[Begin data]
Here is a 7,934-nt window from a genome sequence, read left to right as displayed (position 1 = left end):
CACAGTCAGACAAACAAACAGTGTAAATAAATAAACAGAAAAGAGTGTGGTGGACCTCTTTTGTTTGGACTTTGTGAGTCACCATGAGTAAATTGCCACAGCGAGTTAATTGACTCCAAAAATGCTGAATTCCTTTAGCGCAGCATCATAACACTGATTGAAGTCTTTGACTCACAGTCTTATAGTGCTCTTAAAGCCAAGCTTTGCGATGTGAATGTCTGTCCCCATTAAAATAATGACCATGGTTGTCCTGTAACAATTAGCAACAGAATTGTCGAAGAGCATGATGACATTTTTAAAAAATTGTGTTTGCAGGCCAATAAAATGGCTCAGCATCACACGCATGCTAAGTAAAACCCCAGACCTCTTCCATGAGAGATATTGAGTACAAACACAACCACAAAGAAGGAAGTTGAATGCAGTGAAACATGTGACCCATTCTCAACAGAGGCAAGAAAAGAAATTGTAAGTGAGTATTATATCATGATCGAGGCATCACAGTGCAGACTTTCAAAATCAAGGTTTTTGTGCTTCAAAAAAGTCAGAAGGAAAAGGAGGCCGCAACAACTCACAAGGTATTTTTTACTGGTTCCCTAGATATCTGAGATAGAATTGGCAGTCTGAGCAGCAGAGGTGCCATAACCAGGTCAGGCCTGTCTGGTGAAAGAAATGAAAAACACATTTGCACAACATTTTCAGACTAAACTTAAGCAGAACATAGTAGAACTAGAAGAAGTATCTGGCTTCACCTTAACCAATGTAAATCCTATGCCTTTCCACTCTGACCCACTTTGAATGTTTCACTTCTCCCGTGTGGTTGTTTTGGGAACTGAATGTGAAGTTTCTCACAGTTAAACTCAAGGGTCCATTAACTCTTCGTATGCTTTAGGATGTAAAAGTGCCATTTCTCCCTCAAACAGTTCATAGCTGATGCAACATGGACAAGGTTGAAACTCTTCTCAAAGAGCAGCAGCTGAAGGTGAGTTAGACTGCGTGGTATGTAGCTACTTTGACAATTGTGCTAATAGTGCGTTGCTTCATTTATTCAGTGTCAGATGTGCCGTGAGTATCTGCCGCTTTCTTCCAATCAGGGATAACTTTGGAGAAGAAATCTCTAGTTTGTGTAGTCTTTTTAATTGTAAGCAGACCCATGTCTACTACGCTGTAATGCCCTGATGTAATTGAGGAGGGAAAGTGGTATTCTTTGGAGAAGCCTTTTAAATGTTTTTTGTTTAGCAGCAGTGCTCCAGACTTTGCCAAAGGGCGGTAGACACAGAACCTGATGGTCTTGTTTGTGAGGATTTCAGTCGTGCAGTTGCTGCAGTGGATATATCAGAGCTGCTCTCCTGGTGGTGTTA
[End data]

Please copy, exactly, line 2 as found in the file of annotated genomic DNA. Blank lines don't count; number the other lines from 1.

CACAGTCAGACAAACAAACAGTGTAAATAAATAAACAGAAAAGAGTGTGGTGGACCTCTTTTGTTTGGACTTTGTGAGTCACCATGAGTAAATTGCCACAGCGAGTTAATTGACTCCAAAAATGCTGAATTCCTTTAGCGCAGCATCATAACACTGATTGAAGTCTTTGACTCACAGTCTTATAGTGCTCTTAAAGCCAAGCTTTGCGATGTGAATGTCTGTCCCCATTAAAATAATGACCATGGTTGTCCTGTAACAATTAGCAACAGAATTGTCGAAGAGCATGATGACATTTTTAAAAAATTGTGTTTGCAGGCCAATAAAATGGCTCAGCATCACACGCATGCTAAGTAAAACCCCAGACCTCTTCCATGAGAGATATTGAGTACAAACACAACCACAAAGAAGGAAGTTGAATGCAGTGAAACATGTGACCCATTCTCAACAGAGGCAAGAAAAGAAATTGTAAGTGAGTATTATATCATGATCGAGGCATCACAGTGCAGACTTTCAAAATCAAGGTTTTTGTGCTTCAAAAAAGTCAGAAGGAAAAGGAGGCCGCAACAACTCACAAGGTATTTTTTACTGGTTCCCTAGATATCTGAGATAGAATTGGCAGTCTGAGCAGCAGAGGTGCCATAACCAGGTCAGGCCTGTCTGGTGAAAGAAATGAAAAACACATTTGCACAACATTTTCAGACTAAACTTAAGCAGAACATAGTAGAACTAGAAGAAGTATCTGGCTTCACCTTAACCAATGTAAATCCTATGCCTTTCCACTCTGACCCACTTTGAATGTTTCACTTCTCCCGTGTGGTTGTTTTGGGAACTGAATGTGAAGTTTCTCACAGTTAAACTCAAGGGTCCATTAACTCTTCGTATGCTTTAGGATGTAAAAGTGCCATTTCTCCCTCAAACAGTTCATAGCTGATGCAACATGGACAAGGTTGAAACTCTTCTCAAAGAGCAGCAGCTGAAGGTGAGTTAGACTGCGTGGTATGTAGCTACTTTGACAATTGTGCTAATAGTGCGTTGCTTCATTTATTCAGTGTCAGATGTGCCGTGAGTATCTGCCGCTTTCTTCCAATCAGGGATAACTTTGGAGAAGAAATCTCTAGTTTGTGTAGTCTTTTTAATTGTAAGCAGACCCATGTCTACTACGCTGTAATGCCCTGATGTAATTGAGGAGGGAAAGTGGTATTCTTTGGAGAAGCCTTTTAAATGTTTTTTGTTTAGCAGCAGTGCTCCAGACTTTGCCAAAGGGCGGTAGACACAGAACCTGATGGTCTTGTTTGTGAGGATTTCAGTCGTGCAGTTGCTGCAGTGGATATATCAGAGCTGCTCTCCTGGTGGTGTTA